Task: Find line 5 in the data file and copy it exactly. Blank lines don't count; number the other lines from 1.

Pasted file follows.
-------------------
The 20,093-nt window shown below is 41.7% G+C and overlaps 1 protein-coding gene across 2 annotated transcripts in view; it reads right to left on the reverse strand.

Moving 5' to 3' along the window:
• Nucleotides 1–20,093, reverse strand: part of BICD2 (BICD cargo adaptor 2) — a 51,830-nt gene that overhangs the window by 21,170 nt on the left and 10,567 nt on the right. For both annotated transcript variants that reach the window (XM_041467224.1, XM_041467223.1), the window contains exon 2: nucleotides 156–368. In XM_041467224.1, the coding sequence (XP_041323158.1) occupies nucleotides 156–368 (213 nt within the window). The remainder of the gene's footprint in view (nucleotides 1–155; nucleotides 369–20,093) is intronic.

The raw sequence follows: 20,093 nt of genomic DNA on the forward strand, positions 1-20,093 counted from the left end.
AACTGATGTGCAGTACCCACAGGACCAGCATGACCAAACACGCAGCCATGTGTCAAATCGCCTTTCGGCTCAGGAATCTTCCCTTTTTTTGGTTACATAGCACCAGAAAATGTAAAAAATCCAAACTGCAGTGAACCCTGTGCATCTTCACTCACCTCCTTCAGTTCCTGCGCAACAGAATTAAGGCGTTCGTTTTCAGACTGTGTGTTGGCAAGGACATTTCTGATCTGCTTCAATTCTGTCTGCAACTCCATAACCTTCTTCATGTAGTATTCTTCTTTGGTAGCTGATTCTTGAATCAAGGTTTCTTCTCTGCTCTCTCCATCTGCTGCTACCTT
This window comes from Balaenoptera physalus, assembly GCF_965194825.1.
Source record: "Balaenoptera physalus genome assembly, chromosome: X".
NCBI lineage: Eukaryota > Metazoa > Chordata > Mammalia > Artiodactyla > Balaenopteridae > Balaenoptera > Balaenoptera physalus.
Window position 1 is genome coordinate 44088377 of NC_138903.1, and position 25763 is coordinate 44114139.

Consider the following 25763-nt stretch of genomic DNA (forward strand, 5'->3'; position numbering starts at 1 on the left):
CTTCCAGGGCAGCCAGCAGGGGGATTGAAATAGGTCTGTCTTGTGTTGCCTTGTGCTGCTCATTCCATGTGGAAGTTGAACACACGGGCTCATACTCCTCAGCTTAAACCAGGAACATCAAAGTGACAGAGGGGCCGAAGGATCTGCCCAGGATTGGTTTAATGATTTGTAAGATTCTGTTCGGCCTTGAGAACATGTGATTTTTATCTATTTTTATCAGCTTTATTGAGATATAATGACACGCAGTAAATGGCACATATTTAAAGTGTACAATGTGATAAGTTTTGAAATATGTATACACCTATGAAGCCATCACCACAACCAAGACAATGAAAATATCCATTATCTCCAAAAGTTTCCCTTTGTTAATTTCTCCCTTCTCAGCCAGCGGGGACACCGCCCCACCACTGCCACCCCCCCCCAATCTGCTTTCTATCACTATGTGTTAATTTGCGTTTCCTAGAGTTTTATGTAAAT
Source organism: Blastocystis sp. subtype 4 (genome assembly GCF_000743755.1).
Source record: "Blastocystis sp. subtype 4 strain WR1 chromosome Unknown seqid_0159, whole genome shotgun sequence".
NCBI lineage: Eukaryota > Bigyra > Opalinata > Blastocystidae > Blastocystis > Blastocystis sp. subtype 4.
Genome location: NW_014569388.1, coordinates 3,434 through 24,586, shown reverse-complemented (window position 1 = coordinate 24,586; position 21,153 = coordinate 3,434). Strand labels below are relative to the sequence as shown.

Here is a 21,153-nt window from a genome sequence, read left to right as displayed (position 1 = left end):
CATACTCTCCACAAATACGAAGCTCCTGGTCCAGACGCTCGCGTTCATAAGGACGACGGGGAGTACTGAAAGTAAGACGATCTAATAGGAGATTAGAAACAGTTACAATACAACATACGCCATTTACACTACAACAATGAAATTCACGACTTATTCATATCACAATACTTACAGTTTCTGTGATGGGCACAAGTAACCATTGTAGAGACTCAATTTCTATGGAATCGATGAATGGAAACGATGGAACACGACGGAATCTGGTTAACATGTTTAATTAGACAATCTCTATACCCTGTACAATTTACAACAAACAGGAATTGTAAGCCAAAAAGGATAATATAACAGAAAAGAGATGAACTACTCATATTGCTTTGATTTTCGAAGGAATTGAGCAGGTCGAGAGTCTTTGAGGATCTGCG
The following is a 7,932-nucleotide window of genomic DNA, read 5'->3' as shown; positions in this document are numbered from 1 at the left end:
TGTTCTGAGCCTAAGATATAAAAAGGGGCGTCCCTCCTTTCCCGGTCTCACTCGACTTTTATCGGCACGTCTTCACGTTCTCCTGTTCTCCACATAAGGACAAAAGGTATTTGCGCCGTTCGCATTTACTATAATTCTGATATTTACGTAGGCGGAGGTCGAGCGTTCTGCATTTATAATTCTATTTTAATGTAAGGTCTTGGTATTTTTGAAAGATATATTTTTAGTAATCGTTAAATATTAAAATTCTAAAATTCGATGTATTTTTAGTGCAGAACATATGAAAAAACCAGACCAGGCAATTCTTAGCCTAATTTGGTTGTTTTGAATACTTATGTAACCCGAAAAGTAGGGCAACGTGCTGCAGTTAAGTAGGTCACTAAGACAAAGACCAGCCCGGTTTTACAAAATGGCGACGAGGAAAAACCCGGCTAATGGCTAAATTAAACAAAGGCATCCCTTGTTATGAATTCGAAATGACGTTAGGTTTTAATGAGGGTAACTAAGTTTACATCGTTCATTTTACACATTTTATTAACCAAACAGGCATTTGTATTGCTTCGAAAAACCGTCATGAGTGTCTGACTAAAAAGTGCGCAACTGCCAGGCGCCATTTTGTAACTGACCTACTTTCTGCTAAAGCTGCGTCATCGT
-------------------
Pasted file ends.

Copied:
AACTGATGTGCAGTACCCACAGGACCAGCATGACCAAACACGCAGCCATGTGTCAAATCGCCTTTCGGCTCAGGAATCTTCCCTTTTTTTGGTTACATAGCACCAGAAAATGTAAAAAATCCAAACTGCAGTGAACCCTGTGCATCTTCACTCACCTCCTTCAGTTCCTGCGCAACAGAATTAAGGCGTTCGTTTTCAGACTGTGTGTTGGCAAGGACATTTCTGATCTGCTTCAATTCTGTCTGCAACTCCATAACCTTCTTCATGTAGTATTCTTCTTTGGTAGCTGATTCTTGAATCAAGGTTTCTTCTCTGCTCTCTCCATCTGCTGCTACCTT